The military junta ruling Mali following this week’s coup is seeking a transitional president to return the country civilian rule, the group’s spokesman said.
Ismael Wague told The Associated Press that the newly formed National Committee for the Salvation of the People will meet with political parties and civil society groups to determine the duration and composition of the transition.
His words come as West African leaders are escalating pressure on the junta and urging them to restore President Ibrahim Boubacar Keita to power.
Wague, however, denied that the junta had carried out a coup d’etat, saying that Mali still has constitutional order and the 75-year-old Keita was only being held at army barracks for his own protection. He denied that the president had been ousted.
“The president of the republic resigned on his own after making an analysis of the country’s situation”, Wague said. “For us, this is a civil transition, not a military one, and the president of the transition must reach a consensus among the forces of the nation”, he said.
Mali’s opposition coalition, the M5-RFP, has not yet said if it will be part of the transition, though experts say it is likely. It is holding marches Friday in Bamako, the capital, “to pay tribute to the Malian people for their heroic struggle”, they said in a statement.
The coalition called on the West African regional bloc, ECOWAS, “the African Union and the international community as a whole to better understand the situation in Mali apart from questions of sanctions and to support the Malian people in their quest for peace and reconciliation. national, genuine democracy and better living.”
The M5-RFP welcomed Keita’s resignation and the dissolution of the National Assembly, it said in a statement Friday. Though the M5-RFP was not involved in the overthrow, they led mass demonstrations starting in June calling for Keita’s ouster.
ECOWAS has called for the creation of a standby regional military force for possible intervention in Mali, saying Keita must be allowed to serve out the three years left in his term after this week’s “coup attempt.” ECOWAS leaders, after an urgent summit meeting on Thursday, warned that Mali’s junta was responsible for the safety of Keita and all other detained government officials.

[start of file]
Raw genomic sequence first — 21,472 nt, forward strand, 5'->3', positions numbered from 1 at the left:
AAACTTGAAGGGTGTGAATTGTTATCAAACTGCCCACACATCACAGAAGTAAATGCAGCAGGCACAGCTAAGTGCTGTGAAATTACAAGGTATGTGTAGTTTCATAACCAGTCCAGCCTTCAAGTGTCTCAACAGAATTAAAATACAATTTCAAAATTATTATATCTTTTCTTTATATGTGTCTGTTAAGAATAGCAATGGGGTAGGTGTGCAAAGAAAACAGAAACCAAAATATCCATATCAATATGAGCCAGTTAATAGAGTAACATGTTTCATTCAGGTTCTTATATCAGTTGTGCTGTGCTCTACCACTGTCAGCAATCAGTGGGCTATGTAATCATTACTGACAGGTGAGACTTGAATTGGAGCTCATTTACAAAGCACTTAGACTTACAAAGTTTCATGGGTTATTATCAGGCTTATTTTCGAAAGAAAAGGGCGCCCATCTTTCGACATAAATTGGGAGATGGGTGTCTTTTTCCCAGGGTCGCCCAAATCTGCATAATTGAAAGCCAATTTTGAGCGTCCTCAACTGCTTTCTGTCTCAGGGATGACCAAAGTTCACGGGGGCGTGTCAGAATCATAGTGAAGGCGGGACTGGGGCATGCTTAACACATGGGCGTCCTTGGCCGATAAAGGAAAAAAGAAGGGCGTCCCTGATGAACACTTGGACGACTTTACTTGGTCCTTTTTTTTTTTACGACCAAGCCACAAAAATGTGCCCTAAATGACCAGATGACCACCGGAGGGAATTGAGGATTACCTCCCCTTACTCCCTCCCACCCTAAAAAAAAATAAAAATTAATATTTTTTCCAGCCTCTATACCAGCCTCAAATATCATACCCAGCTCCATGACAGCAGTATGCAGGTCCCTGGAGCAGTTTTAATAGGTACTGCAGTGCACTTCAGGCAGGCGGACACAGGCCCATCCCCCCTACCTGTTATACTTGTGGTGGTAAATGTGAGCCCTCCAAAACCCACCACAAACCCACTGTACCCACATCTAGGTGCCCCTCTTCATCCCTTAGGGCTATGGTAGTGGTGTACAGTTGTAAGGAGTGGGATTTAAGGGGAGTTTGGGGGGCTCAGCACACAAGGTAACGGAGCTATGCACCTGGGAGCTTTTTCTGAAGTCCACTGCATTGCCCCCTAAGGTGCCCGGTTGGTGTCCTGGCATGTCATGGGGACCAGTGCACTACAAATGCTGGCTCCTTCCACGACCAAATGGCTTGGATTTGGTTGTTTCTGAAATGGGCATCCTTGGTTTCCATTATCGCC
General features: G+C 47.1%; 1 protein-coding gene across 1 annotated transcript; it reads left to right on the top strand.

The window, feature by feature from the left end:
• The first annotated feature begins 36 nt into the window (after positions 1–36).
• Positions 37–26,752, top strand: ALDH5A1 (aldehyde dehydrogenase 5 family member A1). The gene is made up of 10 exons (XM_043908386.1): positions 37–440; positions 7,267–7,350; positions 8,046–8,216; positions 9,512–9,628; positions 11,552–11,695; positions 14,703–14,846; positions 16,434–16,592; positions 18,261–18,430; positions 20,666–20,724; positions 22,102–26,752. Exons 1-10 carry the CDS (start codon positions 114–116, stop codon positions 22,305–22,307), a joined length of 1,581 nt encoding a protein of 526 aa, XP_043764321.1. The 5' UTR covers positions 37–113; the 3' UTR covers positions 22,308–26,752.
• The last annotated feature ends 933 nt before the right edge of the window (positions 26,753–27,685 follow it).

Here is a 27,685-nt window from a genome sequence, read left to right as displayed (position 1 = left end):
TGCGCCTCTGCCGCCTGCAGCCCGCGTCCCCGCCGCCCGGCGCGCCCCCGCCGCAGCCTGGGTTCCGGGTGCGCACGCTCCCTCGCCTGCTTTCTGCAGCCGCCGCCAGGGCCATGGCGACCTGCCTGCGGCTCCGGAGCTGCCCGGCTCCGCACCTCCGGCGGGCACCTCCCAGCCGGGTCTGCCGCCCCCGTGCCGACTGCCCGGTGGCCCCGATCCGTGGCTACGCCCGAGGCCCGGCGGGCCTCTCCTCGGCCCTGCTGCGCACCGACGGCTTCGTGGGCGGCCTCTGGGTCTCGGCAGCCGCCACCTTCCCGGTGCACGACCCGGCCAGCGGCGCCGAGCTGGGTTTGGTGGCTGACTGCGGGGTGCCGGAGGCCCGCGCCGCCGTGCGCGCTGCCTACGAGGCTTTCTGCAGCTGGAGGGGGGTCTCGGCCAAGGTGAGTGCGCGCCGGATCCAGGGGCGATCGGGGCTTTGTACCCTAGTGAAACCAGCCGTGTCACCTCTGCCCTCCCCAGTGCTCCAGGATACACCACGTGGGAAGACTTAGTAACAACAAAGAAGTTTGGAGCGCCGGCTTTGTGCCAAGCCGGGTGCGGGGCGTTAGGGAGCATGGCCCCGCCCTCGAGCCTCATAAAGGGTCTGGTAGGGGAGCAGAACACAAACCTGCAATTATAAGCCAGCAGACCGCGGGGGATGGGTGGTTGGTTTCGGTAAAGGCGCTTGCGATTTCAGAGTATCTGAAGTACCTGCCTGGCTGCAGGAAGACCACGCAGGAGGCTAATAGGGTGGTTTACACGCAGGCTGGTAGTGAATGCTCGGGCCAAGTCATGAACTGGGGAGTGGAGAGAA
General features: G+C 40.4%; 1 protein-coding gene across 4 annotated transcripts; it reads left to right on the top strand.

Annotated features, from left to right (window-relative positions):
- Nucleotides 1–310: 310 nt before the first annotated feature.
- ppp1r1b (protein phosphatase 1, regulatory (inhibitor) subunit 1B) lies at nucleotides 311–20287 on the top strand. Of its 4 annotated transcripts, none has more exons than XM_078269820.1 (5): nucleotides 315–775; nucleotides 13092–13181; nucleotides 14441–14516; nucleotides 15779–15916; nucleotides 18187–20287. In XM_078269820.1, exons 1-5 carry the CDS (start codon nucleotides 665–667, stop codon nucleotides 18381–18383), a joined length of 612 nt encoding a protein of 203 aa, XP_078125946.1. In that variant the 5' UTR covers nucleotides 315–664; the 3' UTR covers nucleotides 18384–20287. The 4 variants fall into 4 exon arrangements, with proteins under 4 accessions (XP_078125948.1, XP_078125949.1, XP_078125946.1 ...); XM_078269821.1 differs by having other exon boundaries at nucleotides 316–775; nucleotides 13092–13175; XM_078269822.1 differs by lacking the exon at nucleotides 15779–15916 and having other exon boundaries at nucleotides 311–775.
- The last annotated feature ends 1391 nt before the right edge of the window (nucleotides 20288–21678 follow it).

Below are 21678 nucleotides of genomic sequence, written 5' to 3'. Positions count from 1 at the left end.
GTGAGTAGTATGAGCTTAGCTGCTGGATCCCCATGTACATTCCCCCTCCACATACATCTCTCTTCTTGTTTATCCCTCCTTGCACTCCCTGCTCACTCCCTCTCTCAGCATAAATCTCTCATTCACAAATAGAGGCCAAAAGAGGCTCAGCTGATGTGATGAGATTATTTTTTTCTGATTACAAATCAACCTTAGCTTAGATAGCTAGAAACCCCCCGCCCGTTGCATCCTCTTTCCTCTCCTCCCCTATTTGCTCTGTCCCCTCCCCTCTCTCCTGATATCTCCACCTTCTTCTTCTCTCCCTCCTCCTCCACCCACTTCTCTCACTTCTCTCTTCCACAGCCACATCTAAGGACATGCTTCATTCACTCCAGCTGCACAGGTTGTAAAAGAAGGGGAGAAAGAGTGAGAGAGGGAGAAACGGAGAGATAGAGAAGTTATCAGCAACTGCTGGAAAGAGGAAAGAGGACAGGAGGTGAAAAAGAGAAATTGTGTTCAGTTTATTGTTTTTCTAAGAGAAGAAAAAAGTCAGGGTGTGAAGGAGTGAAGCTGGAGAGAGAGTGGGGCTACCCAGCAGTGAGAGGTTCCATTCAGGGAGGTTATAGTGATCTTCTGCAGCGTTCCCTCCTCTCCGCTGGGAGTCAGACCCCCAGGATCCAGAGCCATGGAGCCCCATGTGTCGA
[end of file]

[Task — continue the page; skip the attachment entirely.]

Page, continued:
The regional bloc said it would soon send a delegation to Bamako to try to help restore constitutional order. The ECOWAS leaders have already suspended Mali’s membership, closed its borders with the country, and said that financial sanctions would be imposed against the junta leaders.
The United Nations and France have also urged a return to constitutional order in Mali, amid fears that Islamic extremists could once again gain ground amid the political upheaval, derailing more than seven years of effort to stabilize the country.
French and U.N. soldiers patrolled the streets in Mali’s northern city of Gao on Friday, where there was worry of more chaos. The U.N. has a mission of 15,600 soldiers in Mali and France has about 5,000 troops in its Operation Barkhane, both to try to stabilize the country amid increasing attacks from Islamic extremists.
Mali had a similar coup in 2012 which created a power vacuum that allowed jihadists to seize control of key northern cities until a French-led military operation pushed the rebels out of the urban centers the following year.
Observers fear Mali’s current political upheaval will give extremists another chance to expand their reach. Wague, the junta spokesman, said the new military rulers were doing everything possible to be sure that was not the case.
“It is possible that some may take advantage of the situation to plan things, but we are in contact with the operational units on the ground so that they can continue their work”, he told AP. “We know how difficult it is for them because all of us come from the field and we will do everything we can to increase their operational capacity.”
After extremists allied to al-Qaida took over the major centers in northern Mali, they implemented their strict interpretation of Islamic law, including amputating hands for those accused of theft.
Since being pushed out of the northern cities, the jihadists have regrouped in rural areas and launched relentless attacks on the Malian military, as well as the U.N., French and regional forces in the country. The extremists have moved south, inflaming tensions between ethnic groups in central Mali.
Col. Assimi Goita, Mali’s new strongman, had been head of a special military unit based in central Mali. He also had taken part in the annual Flintlock training organized by the U.S. military to help Mali and other Sahel countries better fight extremists.
While Mali’s Islamic insurgency started before Keita took office, many felt his government did not do enough to end the violence.